Moving on to Longue Rive and a high tide so lots of shorebirds. An advantage here is that the shorebirds are pushed up to the road; a disadvantage is that the road houses thunderous trucks, roughly one every three minutes, it’s disconcerting. We soon picked out Red Knot from the mass, four birds picking busily away, they were my 299th Quebec bird and my 2,000,001st-4th Red Knot in the World! (approx). We dallied a while then birded along the shore ending up at some bridge thing with a path. Rocks at the river mouth had a few shorebirds, notably a Hudsonian Whimbrel and a few of each yellowlegs. Later a small group of Short-billed Dowitchers pitched in and I messed around taking a few photos.

Day three and we took a whale trip. I had birded the dunes at Tadoussac first thing seeing five Sharp-shinned Hawks in the first 20 seconds and not much else after. The whale trip was ok, not one of our best, we saw a few Minke's a few Fin Whales and the odd, distant Beluga. The wind was stiff and cold and there were very few seabirds except Black-legged Kittiwakes and Bonaparte’s Gulls. Later that day we did a trip to see Black Bears, see the previous posting.

Day four and off to Portneuf sur Mer. Nowhere in the Tadoussac area seemed to have room on their wireless Internet for us to look at the Quebec rare bird site so we had to wait until reaching an establishment of a popular hotel chain before we could log on. One day and fairly soon, wireless Internet will be free and everywhere. No reports were in for our area but the previously mentioned Trois-Riviere site had the Tricoloured, something we could try for on the way home.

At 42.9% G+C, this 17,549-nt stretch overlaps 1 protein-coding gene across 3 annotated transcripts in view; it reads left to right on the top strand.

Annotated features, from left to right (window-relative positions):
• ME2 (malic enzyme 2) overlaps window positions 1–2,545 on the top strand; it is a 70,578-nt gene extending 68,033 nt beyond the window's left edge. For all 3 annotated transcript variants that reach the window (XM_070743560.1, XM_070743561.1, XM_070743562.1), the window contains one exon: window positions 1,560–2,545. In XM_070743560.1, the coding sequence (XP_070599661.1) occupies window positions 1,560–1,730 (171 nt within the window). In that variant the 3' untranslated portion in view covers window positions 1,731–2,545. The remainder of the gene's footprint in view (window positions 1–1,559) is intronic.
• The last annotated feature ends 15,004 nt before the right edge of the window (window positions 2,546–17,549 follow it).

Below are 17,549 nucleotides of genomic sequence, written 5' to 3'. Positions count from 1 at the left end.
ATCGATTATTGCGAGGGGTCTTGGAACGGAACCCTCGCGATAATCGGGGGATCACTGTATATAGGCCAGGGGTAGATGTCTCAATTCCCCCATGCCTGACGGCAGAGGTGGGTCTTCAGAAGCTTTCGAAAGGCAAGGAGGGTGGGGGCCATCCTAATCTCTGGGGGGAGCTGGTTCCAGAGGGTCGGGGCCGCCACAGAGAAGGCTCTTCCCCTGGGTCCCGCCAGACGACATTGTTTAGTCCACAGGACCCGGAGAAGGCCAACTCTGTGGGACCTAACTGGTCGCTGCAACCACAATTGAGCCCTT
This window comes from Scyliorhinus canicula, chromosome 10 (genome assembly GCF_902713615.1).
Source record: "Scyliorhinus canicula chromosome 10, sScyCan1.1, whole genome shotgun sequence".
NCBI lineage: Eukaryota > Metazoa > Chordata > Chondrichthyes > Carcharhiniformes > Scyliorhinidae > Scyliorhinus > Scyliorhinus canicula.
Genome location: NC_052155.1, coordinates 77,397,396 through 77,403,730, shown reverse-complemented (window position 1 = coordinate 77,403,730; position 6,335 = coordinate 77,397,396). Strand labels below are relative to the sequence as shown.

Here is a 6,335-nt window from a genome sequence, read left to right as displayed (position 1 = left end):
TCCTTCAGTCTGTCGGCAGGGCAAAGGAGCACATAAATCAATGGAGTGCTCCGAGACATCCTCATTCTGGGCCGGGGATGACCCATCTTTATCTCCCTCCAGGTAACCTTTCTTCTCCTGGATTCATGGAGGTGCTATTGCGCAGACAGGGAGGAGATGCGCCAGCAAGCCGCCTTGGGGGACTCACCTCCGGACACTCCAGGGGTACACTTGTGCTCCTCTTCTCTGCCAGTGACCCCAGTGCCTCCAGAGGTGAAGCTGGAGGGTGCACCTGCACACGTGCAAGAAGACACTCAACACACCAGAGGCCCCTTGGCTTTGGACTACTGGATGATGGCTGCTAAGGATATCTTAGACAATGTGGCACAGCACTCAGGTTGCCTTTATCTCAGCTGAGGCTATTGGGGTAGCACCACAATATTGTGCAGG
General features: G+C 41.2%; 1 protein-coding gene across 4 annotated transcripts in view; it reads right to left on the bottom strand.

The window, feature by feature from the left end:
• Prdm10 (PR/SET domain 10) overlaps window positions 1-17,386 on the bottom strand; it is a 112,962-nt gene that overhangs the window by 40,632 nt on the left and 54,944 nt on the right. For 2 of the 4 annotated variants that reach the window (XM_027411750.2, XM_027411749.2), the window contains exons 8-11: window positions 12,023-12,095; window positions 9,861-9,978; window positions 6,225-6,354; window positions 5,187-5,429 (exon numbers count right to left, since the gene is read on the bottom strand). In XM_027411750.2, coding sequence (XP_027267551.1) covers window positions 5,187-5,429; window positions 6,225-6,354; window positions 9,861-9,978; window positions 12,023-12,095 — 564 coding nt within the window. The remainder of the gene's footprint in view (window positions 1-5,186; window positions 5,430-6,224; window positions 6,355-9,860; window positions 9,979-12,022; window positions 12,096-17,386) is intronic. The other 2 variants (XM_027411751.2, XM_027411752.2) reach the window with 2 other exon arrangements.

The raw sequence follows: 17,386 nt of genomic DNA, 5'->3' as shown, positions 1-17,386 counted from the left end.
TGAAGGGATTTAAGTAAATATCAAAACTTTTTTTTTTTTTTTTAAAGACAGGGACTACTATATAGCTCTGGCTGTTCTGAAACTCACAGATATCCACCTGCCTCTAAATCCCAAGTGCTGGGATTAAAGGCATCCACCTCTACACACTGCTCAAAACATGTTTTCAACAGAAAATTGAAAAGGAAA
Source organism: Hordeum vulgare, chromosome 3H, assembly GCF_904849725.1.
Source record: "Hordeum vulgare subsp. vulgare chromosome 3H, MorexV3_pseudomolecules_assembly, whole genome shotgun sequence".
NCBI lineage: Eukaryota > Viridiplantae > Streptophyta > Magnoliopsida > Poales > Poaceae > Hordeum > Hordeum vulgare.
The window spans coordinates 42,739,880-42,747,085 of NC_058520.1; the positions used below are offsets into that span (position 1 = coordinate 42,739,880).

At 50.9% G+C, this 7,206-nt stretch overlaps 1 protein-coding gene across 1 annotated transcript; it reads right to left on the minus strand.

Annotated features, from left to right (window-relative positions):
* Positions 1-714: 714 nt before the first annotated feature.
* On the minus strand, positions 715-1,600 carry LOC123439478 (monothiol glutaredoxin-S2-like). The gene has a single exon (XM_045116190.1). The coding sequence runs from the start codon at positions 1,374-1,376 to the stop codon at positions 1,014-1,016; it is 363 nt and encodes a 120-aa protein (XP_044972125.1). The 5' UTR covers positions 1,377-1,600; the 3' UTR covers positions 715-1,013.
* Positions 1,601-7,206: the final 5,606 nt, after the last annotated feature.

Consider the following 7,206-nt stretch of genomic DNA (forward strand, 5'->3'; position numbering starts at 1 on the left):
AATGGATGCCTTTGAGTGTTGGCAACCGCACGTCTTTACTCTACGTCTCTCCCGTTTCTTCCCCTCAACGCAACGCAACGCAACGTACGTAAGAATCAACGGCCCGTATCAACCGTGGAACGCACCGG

We walked out at Portneuf along the spit. For UK birders its like walking to Blakeney Point, enough said. The sea (river but it is wider than the channel) held Gannets and flocks of Common Terns, all three scoters and passing Merlins seemed everywhere. The tide was rising so we decided to check out a picnic site just to the south where birds would gather, and we hoped to do another whale trip out of Portneuf as ‘thar be blues’ (translation.. there are Blue Whales off Portneuf) Unfortunately the constant gale remained constant so we contented ourselves with the shorebird roost and general mooching.